import scipy.stats as stats

We will multiply the frequency by 4 seconds. Hence we will consider 80 observations at a time. Hop size will be 40 which means there will be some overlapping.

Fs = 20
frame_size = Fs*4 # 80
hop_size = Fs*2 # 40

get_frames() creates frames of 4 seconds i.e. 80 observations with advancement of 40 observations. The label for this 4 seconds frame is the mode of the labels for the 80 observations which make the 4 seconds frame. get_frames() returns two np.arraysframes containing all the 4 second frames and labels containing its corresponding labels. These are stored in X and y respectively. X contains 532 frames, each having 80 values of xyzy containes 532 labels for the frames in X.

def get_frames(df, frame_size, hop_size):

    N_FEATURES = 3

    frames = []
    labels = []
    for i in range(0, len(df) - frame_size, hop_size):
        x = df['x'].values[i: i + frame_size]
        y = df['y'].values[i: i + frame_size]
        z = df['z'].values[i: i + frame_size]
        # Retrieve the most often used label in this segment
        label = stats.mode(df['label'][i: i + frame_size])[0][0]
        frames.append([x, y, z])

    # Bring the segments into a better shape
    frames = np.asarray(frames).reshape(-1, frame_size, N_FEATURES)
    labels = np.asarray(labels)

    return frames, labels

X, y = get_frames(scaled_X, frame_size, hop_size)

X.shape, y.shape
((532, 80, 3), (532,))

We have 3555 observations for each of the 6 activities. Hence we have a total of (3555*6) observations. This divided by the hop_size which is 40 is approximately 532. Hence we have 532 frames in our data.


Here we are dividing the data into training data and test data using train_test_split() from sklearn which we have already imported. We are going to use 80% of the data for training the model and 20% of the data for testing. random_state controls the shuffling applied to the data before applying the split. stratify = y splits the data in a stratified fashion, using y as the class labels.

We can see that we have got 425 samples in the traning dataset and 107 samples in the test dataset.

X_train, X_test, y_train, y_test = train_test_split(X, y, test_size = 0.2, random_state = 0, stratify = y)
X_train.shape, X_test.shape
((425, 80, 3), (107, 80, 3))

The entire dataset is 3 dimentional but each sample in the data is 2 dimentional.

X_train[0].shape, X_test[0].shape
((80, 3), (80, 3))

CNN accepts 3 dimentional data so we are going to reshape() our data.

X_train = X_train.reshape(425, 80, 3, 1)
X_test = X_test.reshape(107, 80, 3, 1)

Now we can see that each sample in the dataset is 3 dimentional.

X_train[0].shape, X_test[0].shape
((80, 3, 1), (80, 3, 1))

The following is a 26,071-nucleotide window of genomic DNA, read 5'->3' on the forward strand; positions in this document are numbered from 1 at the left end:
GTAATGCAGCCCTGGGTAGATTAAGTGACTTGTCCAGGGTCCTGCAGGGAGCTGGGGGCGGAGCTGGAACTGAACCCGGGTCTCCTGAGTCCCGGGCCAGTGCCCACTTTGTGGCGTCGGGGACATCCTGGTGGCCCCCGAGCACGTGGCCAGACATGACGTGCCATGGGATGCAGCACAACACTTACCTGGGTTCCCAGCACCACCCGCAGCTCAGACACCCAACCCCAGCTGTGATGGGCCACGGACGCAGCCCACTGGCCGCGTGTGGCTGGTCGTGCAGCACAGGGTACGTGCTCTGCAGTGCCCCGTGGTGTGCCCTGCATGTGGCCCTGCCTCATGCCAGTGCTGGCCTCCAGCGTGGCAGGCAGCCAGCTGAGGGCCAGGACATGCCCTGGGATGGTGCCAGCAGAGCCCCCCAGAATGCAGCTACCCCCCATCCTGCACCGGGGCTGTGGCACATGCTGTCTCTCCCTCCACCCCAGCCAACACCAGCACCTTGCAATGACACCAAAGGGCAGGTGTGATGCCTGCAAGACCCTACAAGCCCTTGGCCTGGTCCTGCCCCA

2D CNN Model

Sequential() model is appropriate for a plain stack of layers where each layer has exactly one input tensor and one output tensor.

Conv2D() is a 2D Convolution Layer, this layer creates a convolution kernel that is wind with layers input which helps produce a tensor of outputs. In image processing kernel is a convolution matrix or masks which can be used for blurring, sharpening, embossing, edge detection, and more by doing a convolution between a kernel and an image. In the first Conv2D() layer we are learning a total of 16 filters each having size (2,2). We will be using ReLu activation function. The rectified linear activation function or ReLU for short is a piecewise linear function that will output the input directly if it is positive, otherwise, it will output zero.


Dropout layer is used to by randomly set the outgoing edges of hidden units to 0 at each update of the training phase. The value passed in dropout specifies the probability at which outputs of the layer are dropped out.

Flatten() is used to convert the data into a 1-dimensional array for inputting it to the next layer.

Dense layer is the regular deeply connected neural network layer with 64 neurons. The output layer is also a dense layer with 6 neurons for the 6 classes. The activation function used is softmax. Softmax converts a real vector to a vector of categorical probabilities. The elements of the output vector are in range (0, 1) and sum to 1. Softmax is often used as the activation for the last layer of a classification network because the result could be interpreted as a probability distribution.

model = Sequential()
model.add(Conv2D(16, (2, 2), activation = 'relu', input_shape = X_train[0].shape))

model.add(Conv2D(32, (2, 2), activation='relu'))


model.add(Dense(64, activation = 'relu'))

model.add(Dense(6, activation='softmax'))

Here we are compiling the model and fitting it to the training data. We will use 10 epochs to train the model. An epoch is an iteration over the entire data provided. validation_data is the data on which to evaluate the loss and any model metrics at the end of each epoch. The model will not be trained on this data. As metrics = ['accuracy'] the model will be evaluated based on the accuracy.